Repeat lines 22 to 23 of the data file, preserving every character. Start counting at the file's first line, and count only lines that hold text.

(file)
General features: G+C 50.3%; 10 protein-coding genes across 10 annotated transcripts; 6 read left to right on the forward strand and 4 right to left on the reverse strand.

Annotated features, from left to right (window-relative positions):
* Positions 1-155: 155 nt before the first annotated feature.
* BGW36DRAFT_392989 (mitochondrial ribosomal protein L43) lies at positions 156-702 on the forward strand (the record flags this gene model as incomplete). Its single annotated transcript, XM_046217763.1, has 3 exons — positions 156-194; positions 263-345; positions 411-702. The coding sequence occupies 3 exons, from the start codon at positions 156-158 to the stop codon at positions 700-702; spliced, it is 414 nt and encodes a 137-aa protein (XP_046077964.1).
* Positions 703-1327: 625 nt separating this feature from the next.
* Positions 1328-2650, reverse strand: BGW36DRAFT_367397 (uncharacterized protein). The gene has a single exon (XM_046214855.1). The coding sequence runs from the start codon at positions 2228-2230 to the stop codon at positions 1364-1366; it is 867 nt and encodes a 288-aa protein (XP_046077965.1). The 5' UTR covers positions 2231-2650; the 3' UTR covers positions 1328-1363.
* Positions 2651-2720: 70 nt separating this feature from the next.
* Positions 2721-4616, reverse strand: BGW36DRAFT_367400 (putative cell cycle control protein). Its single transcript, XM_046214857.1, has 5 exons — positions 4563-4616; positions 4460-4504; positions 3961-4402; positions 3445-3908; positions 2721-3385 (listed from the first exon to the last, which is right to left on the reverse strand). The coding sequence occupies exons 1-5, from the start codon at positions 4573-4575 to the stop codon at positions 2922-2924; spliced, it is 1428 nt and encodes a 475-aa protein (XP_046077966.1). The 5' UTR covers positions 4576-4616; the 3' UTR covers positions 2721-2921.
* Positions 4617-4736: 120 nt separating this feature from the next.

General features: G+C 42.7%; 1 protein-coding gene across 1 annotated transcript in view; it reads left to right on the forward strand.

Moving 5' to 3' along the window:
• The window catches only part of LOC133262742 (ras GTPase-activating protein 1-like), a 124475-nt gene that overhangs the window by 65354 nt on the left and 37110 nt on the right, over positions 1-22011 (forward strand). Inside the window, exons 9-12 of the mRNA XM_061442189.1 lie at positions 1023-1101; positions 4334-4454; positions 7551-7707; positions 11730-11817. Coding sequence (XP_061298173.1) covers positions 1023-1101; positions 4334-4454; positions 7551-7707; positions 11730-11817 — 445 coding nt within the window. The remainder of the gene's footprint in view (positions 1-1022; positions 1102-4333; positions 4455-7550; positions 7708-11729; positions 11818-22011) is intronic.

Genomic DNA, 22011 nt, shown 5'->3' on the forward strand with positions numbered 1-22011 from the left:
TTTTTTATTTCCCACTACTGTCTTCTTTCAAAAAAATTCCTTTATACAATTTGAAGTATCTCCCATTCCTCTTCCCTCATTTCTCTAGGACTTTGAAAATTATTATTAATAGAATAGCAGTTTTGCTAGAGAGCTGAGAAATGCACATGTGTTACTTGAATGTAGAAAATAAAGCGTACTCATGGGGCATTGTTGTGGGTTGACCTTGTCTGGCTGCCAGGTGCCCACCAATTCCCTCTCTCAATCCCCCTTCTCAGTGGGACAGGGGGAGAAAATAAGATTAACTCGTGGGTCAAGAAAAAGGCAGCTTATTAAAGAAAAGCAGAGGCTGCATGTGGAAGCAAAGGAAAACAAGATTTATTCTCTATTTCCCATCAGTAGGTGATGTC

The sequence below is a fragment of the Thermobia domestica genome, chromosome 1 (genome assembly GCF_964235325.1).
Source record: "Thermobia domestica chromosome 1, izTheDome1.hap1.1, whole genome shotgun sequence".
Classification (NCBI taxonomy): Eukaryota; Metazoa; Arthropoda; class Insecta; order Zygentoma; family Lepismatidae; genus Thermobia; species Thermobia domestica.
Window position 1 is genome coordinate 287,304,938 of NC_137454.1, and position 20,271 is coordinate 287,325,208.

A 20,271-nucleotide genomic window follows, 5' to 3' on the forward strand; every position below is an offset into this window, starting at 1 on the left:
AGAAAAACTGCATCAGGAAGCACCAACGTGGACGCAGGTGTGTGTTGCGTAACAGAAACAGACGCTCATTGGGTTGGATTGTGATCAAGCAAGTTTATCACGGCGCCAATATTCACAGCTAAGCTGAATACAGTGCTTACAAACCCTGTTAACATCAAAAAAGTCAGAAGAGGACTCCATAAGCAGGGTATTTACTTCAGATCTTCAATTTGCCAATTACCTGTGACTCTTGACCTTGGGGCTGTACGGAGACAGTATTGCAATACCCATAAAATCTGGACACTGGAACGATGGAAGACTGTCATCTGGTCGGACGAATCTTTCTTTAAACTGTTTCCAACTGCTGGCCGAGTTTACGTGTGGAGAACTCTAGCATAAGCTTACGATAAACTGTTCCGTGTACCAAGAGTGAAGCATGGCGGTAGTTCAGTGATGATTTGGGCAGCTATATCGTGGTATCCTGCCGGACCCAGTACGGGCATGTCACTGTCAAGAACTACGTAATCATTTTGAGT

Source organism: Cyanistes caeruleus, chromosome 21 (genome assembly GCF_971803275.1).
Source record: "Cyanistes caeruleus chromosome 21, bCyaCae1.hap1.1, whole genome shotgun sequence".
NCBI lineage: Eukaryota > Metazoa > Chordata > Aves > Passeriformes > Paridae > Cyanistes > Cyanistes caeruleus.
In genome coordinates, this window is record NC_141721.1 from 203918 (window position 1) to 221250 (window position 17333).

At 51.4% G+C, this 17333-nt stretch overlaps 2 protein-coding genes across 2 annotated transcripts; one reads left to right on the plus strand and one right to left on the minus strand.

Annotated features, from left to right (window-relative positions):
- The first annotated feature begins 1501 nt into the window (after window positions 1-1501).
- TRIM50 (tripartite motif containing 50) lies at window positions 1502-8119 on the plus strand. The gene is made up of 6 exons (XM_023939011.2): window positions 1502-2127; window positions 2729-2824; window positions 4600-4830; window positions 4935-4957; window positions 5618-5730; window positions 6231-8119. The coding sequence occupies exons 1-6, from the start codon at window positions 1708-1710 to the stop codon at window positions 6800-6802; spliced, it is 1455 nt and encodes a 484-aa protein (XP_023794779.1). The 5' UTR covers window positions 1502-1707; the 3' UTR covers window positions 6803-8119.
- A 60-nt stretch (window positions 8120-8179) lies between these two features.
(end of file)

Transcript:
Source record: "Cyanistes caeruleus chromosome 21, bCyaCae1.hap1.1, whole genome shotgun sequence".
NCBI lineage: Eukaryota > Metazoa > Chordata > Aves > Passeriformes > Paridae > Cyanistes > Cyanistes caeruleus.